Thursday, November 05, 2009

1 Thessalonians 2:5-12

V5-12 – 5You know we never used flattery, nor did we put on a mask to cover up greed – God is our witness. 6We were not looking for praise from men, not from you or anyone else. As apostles of Christ we could have been a burden to you, 7but we were gentle among you, like a mother caring for her little children. 8We loved you so much that we were delighted to share with you not only the gospel of God but our lives as well, because you had become so dear to us. 9Surely you remember, brothers, our toil and hardship; we worked night and day in order not to be a burden to anyone while we preached the gospel of God to you. 10You are witnesses, and so is God, of how holy, righteous and blameless we were among you who believed. 11For you know that we dealt with each of you as a father deals with his own children, 12encouraging, comforting and urging you to live lives worthy of God, who calls you into His kingdom and glory.

Paul began this chapter with “you know.” He says it again in v5, v9 (“surely you remember”), v10 (“you are witnesses”), and v11. It’s a powerful argument to remind of Paul’s integrity. The Thessalonians know that Paul and his companions did not flatter or try to cover up greed; though they had the right, as preachers, to be honored for their labor, they did not seek vainglory. Nor did they arrogantly lord themselves over the Thessalonians in authority (v6), but they mothered them and showed gentle care (v7). Calvin comments, “In this comparison [Paul] takes in two points that he had touched upon – that he had sought neither glory nor gain among the Thessalonians. For a mother in nursing her infant shows nothing of power or dignity. Paul says that he was such, inasmuch as he voluntarily refrained from claiming the honor that was due to him, and with calmness and modesty stooped to every kind of office. Secondly, a mother in nursing her children manifests a certain rare and wonderful affection, inasmuch as she spares no labor and trouble, shuns no anxiety, is wearied out by no assiduity, and even with cheerfulness of spirit gives her own blood to be sucked. In the same way, Paul declares that he was so disposed towards the Thessalonians that he was prepared to lay out his life for their benefit. This, assuredly, was not the conduct of a man that was sordid or avaricious.”

In v8, Paul says, “We loved you so much… you had become so dear to us.” Remember that just 3 months prior to writing this letter, Paul had never met a single Thessalonian. He was a stranger in every sense (race, culture, ethnicity, and religion). Yet he affectionately desired fellowship with these people in the unity of the gospel. That’s what God wants with us through Jesus. “While we were still sinners, Christ died for us” (Romans 5:8). In v9, Paul reminds the Thessalonians that he and those with him worked hard to support themselves during their ministry in Thessalonica. They didn’t burden the audience, though they rightly could have, with a requirement of supporting them for preaching the gospel (1 Corinthians 9:3-14). Instead he worked hard to earn his own way; when with the Corinthians Paul even proclaimed to “rob” the other churches in order to minister to them (2 Corinthians 11:7-9). Calling God as his witness, Paul reminds the Thessalonians again of his integrity; he and his companions were “holy, righteous and blameless” among them (v10).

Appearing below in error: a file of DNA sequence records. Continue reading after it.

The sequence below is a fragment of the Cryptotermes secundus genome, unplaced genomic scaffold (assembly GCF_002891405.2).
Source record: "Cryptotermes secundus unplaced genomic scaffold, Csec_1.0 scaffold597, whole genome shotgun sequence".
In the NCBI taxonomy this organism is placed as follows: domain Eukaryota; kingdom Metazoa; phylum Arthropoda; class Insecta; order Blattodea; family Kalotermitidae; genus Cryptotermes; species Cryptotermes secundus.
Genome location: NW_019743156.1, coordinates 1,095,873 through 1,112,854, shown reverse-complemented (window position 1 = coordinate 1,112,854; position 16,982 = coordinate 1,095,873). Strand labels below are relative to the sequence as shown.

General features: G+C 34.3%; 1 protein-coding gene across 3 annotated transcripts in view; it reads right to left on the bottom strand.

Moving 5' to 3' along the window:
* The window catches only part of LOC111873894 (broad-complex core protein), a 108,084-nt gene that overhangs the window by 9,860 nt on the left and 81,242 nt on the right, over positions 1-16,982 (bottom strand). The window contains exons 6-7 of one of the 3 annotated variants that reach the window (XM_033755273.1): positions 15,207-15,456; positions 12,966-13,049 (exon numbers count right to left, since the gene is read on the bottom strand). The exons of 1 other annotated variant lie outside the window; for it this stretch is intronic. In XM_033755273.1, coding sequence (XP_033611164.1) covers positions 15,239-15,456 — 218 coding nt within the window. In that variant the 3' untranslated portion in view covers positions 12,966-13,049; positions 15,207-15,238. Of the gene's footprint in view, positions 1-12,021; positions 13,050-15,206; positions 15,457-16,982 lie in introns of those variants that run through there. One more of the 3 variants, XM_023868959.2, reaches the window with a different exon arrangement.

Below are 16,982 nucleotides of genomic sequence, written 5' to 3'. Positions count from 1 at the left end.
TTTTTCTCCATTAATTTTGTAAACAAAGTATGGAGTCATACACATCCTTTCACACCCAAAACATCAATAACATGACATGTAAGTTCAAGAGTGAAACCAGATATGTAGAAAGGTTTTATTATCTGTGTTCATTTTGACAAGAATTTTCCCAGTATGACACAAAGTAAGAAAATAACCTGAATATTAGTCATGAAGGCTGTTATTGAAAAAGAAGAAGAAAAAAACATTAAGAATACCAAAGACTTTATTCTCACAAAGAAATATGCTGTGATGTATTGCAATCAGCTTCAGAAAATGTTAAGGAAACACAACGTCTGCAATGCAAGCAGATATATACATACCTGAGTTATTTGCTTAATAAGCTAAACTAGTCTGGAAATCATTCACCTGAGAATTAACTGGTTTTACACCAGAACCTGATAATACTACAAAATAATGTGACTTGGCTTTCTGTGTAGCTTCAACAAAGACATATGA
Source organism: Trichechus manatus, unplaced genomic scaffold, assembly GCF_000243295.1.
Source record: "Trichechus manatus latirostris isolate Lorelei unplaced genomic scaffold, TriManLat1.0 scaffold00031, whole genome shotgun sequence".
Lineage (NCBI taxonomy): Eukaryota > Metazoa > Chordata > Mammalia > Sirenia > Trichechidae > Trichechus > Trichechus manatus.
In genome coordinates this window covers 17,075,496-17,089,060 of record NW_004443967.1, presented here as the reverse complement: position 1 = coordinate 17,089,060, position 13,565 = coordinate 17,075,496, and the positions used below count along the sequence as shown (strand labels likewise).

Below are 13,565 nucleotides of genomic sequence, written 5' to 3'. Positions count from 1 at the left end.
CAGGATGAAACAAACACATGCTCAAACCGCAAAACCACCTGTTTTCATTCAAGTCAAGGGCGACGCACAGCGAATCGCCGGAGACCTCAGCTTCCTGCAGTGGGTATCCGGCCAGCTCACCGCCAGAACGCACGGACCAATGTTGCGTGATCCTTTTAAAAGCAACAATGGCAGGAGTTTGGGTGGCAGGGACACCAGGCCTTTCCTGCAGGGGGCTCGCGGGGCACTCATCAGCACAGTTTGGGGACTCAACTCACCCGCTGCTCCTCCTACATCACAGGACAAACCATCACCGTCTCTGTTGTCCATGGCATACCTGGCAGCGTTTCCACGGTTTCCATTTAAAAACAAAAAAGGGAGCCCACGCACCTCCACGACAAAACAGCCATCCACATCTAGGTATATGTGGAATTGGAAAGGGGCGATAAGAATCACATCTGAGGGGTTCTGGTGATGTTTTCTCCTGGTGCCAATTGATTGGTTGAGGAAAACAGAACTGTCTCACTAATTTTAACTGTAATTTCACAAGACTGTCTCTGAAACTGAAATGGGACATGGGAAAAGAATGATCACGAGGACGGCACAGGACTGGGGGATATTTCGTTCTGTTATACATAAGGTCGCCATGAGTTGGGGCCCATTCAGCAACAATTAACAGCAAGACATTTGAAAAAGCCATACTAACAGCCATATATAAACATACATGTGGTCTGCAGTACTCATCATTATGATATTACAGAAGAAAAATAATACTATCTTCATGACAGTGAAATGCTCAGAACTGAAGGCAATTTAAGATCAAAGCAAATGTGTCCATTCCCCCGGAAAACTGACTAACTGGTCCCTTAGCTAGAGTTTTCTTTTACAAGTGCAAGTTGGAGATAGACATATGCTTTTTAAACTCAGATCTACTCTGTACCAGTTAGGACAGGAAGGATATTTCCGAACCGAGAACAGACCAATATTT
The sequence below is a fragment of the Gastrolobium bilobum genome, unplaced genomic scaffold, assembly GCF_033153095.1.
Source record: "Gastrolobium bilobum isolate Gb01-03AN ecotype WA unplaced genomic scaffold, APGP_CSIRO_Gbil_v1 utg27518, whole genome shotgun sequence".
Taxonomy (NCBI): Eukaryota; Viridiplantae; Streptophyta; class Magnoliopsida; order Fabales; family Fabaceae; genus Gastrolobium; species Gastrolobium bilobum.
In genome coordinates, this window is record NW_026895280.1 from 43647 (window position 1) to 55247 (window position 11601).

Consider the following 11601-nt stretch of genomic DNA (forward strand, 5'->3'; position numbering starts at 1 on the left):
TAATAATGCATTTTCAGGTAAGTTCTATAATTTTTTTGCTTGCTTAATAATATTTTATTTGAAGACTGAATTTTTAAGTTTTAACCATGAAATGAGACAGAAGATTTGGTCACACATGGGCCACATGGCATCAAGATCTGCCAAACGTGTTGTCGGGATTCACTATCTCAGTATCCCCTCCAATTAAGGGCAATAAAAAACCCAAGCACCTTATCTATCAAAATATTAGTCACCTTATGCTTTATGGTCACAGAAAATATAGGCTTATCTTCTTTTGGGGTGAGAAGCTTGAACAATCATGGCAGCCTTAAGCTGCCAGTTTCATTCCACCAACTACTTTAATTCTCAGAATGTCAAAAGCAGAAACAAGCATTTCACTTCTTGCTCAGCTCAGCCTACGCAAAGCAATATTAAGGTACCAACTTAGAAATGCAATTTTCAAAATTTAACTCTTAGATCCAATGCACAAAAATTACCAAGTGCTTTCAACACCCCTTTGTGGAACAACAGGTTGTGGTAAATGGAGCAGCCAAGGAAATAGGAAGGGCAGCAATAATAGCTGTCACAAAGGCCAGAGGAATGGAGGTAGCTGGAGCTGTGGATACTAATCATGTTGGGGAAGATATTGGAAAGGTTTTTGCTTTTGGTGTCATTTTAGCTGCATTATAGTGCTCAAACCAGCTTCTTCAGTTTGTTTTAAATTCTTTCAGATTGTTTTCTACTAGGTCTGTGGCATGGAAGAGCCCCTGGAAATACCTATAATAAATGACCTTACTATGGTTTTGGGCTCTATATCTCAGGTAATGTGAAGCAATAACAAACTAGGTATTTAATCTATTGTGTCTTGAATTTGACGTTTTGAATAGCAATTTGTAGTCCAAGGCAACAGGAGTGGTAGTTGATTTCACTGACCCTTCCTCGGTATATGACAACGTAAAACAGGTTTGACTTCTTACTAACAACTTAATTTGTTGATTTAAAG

Now after comparing his ministry to that of a mother (gentle care), he offers the comparison that his ministry was like that of a father for his children, “encouraging, comforting, and urging” them to “live lives worthy of God” (v11). V11-12 serve as both a summary of Paul’s teaching to the Thessalonians and conclusion of his ministry delivered in v1-12. Just as fathers are not to “exasperate” their children (Ephesians 6:4), so Paul trained them and instructed them rightly. And Paul mentions worthiness in several of his letters; here he urges living a life worthy of God Himself. Elsewhere, he writes of being “counted worthy” of God’s kingdom (2 Thessalonians 1:5), being worthy of God’s calling (2 Thessalonians 1:11; Ephesians 4:1), being worthy of the Lord (Colossians 1:10), and being worthy of the gospel (Philippians 1:27-28). A worthy life is, as the footnote of my Reformation Study Bible (2 Thessalonians 1:5) declares, one of “patient, joyful discipleship even in the face of life-threatening abuse from those hostile to the faith. Such lives are sure evidence that God’s judgment is right. Even while enjoying the benefits of citizenship in the heavenly kingdom, Christians still must suffer for its sake (Acts 14:22), since the kingdom will inevitably confront diabolical opposition.”

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